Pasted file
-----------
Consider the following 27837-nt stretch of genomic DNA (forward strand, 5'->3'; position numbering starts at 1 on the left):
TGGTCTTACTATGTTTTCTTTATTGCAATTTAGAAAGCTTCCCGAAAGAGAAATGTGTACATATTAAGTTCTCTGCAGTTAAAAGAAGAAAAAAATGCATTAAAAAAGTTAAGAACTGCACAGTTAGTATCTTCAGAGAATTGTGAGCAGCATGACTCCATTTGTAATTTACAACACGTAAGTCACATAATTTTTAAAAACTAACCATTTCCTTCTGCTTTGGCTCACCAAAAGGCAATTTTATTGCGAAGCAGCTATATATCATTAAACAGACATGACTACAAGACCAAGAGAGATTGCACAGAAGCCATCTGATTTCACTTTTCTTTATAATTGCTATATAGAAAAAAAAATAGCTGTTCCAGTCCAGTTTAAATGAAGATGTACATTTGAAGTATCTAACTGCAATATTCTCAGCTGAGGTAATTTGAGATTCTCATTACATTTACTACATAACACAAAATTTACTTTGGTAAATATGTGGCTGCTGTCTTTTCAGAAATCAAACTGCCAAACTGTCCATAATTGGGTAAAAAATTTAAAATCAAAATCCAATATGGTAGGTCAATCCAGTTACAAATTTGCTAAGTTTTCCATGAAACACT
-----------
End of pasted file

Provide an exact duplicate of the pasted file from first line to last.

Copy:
Consider the following 27837-nt stretch of genomic DNA (forward strand, 5'->3'; position numbering starts at 1 on the left):
TGGTCTTACTATGTTTTCTTTATTGCAATTTAGAAAGCTTCCCGAAAGAGAAATGTGTACATATTAAGTTCTCTGCAGTTAAAAGAAGAAAAAAATGCATTAAAAAAGTTAAGAACTGCACAGTTAGTATCTTCAGAGAATTGTGAGCAGCATGACTCCATTTGTAATTTACAACACGTAAGTCACATAATTTTTAAAAACTAACCATTTCCTTCTGCTTTGGCTCACCAAAAGGCAATTTTATTGCGAAGCAGCTATATATCATTAAACAGACATGACTACAAGACCAAGAGAGATTGCACAGAAGCCATCTGATTTCACTTTTCTTTATAATTGCTATATAGAAAAAAAAATAGCTGTTCCAGTCCAGTTTAAATGAAGATGTACATTTGAAGTATCTAACTGCAATATTCTCAGCTGAGGTAATTTGAGATTCTCATTACATTTACTACATAACACAAAATTTACTTTGGTAAATATGTGGCTGCTGTCTTTTCAGAAATCAAACTGCCAAACTGTCCATAATTGGGTAAAAAATTTAAAATCAAAATCCAATATGGTAGGTCAATCCAGTTACAAATTTGCTAAGTTTTCCATGAAACACT